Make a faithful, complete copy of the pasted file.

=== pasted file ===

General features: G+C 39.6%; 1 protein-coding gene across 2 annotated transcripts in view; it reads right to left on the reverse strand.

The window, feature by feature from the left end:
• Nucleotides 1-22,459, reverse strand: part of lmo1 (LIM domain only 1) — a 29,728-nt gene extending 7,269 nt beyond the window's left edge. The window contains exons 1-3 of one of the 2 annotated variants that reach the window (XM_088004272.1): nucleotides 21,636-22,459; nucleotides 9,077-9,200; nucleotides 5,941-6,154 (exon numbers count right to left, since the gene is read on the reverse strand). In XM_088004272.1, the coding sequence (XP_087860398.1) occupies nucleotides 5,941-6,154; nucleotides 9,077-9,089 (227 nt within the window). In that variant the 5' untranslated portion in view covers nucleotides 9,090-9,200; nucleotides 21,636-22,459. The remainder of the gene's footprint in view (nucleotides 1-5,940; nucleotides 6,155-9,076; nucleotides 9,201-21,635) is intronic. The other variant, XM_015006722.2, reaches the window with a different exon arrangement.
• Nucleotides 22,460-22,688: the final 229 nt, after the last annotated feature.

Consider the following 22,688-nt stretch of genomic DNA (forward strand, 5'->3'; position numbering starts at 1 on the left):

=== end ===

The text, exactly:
General features: G+C 39.6%; 1 protein-coding gene across 2 annotated transcripts in view; it reads right to left on the reverse strand.

The window, feature by feature from the left end:
• Nucleotides 1-22,459, reverse strand: part of lmo1 (LIM domain only 1) — a 29,728-nt gene extending 7,269 nt beyond the window's left edge. The window contains exons 1-3 of one of the 2 annotated variants that reach the window (XM_088004272.1): nucleotides 21,636-22,459; nucleotides 9,077-9,200; nucleotides 5,941-6,154 (exon numbers count right to left, since the gene is read on the reverse strand). In XM_088004272.1, the coding sequence (XP_087860398.1) occupies nucleotides 5,941-6,154; nucleotides 9,077-9,089 (227 nt within the window). In that variant the 5' untranslated portion in view covers nucleotides 9,090-9,200; nucleotides 21,636-22,459. The remainder of the gene's footprint in view (nucleotides 1-5,940; nucleotides 6,155-9,076; nucleotides 9,201-21,635) is intronic. The other variant, XM_015006722.2, reaches the window with a different exon arrangement.
• Nucleotides 22,460-22,688: the final 229 nt, after the last annotated feature.

Consider the following 22,688-nt stretch of genomic DNA (forward strand, 5'->3'; position numbering starts at 1 on the left):